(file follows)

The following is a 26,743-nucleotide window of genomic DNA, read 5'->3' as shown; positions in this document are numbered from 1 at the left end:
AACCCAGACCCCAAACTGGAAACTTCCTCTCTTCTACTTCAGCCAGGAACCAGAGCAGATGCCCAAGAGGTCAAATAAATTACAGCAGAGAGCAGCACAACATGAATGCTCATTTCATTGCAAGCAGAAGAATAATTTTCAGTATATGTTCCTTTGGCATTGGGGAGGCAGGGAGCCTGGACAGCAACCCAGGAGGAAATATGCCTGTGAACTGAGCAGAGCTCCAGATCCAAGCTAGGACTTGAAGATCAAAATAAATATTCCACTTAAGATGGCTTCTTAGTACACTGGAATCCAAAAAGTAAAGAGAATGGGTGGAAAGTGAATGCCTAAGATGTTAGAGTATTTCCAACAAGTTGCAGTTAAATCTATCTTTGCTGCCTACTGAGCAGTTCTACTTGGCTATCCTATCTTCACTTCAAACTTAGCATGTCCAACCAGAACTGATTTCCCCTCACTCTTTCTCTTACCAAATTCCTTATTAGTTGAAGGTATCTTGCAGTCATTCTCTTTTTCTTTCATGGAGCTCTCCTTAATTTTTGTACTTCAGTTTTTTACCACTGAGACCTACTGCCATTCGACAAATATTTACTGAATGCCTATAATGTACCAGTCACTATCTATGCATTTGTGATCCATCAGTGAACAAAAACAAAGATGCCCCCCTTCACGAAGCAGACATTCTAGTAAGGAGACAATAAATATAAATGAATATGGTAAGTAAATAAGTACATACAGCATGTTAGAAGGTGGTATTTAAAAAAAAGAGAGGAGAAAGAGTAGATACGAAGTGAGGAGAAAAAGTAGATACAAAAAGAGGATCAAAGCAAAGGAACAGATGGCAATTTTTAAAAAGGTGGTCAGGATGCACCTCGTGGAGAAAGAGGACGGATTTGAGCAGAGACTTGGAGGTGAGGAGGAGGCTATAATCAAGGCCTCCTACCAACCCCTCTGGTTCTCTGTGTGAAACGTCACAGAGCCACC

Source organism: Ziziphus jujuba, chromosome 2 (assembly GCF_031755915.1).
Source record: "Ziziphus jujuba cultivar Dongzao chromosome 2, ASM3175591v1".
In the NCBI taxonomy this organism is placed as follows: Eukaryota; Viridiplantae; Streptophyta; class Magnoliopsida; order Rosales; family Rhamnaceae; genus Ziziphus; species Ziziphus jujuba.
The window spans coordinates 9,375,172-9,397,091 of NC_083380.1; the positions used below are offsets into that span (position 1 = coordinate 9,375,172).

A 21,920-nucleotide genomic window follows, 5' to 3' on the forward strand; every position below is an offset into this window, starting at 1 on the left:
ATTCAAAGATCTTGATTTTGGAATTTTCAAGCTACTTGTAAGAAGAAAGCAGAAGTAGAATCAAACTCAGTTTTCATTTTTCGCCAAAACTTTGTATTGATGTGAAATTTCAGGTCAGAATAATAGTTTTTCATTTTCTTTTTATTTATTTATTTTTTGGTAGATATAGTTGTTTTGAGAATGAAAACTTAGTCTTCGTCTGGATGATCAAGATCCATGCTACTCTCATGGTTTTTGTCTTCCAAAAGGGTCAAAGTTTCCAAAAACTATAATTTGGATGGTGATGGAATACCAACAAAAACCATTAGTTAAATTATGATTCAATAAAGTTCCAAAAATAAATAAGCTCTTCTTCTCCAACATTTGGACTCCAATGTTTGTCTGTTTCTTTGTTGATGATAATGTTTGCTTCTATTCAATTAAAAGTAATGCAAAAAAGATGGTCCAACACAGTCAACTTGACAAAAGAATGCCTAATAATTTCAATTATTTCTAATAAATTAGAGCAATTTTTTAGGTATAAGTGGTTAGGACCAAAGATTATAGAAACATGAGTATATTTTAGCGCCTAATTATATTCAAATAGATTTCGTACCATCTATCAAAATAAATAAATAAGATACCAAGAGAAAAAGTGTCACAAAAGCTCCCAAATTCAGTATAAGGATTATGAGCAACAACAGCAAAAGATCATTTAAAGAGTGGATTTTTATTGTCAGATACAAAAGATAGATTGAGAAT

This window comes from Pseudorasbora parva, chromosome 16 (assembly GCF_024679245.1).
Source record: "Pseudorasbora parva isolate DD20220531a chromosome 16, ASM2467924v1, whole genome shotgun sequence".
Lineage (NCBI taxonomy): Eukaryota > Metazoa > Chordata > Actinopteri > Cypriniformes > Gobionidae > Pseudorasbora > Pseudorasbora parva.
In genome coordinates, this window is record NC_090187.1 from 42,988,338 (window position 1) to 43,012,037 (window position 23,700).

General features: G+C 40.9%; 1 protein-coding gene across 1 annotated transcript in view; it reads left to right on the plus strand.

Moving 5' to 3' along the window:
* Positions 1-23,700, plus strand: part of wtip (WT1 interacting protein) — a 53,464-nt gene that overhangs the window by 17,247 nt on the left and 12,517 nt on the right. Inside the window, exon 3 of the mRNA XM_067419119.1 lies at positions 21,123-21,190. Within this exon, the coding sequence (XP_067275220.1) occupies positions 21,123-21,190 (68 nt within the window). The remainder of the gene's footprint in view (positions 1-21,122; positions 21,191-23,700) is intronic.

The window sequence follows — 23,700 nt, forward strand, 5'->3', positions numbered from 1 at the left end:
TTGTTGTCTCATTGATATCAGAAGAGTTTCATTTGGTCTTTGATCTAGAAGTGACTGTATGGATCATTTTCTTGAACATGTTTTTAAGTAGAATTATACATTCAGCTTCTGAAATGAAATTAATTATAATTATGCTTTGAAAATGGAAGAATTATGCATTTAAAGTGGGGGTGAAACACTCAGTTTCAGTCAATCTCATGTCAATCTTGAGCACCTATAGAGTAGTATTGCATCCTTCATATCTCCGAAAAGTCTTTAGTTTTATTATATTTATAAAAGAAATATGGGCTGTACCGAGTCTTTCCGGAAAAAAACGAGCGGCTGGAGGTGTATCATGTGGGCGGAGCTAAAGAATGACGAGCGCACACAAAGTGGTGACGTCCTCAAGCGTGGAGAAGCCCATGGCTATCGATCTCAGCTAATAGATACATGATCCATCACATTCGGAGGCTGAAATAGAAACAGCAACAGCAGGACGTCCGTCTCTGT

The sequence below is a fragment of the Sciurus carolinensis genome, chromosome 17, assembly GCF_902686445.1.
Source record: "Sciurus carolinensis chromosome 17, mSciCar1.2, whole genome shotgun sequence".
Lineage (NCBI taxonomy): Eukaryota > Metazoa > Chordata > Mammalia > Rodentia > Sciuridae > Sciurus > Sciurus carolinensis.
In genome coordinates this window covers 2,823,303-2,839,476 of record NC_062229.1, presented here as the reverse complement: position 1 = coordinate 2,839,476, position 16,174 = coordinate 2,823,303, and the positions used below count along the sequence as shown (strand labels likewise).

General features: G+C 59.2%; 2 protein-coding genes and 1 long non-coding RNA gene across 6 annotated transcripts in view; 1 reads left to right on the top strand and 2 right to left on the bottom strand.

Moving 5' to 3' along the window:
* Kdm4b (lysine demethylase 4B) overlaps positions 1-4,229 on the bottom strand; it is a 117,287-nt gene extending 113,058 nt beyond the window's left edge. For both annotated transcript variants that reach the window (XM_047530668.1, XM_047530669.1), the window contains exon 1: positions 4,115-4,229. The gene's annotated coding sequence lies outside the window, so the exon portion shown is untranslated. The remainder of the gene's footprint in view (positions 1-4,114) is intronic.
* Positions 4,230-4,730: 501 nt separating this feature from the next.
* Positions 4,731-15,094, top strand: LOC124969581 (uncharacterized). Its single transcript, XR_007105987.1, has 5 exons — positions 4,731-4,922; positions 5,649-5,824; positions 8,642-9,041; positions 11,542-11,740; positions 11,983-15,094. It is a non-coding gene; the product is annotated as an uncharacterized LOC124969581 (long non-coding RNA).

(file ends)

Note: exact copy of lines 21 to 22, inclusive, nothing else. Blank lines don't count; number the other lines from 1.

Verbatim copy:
In genome coordinates this window covers 2,823,303-2,839,476 of record NC_062229.1, presented here as the reverse complement: position 1 = coordinate 2,839,476, position 16,174 = coordinate 2,823,303, and the positions used below count along the sequence as shown (strand labels likewise).

General features: G+C 59.2%; 2 protein-coding genes and 1 long non-coding RNA gene across 6 annotated transcripts in view; 1 reads left to right on the top strand and 2 right to left on the bottom strand.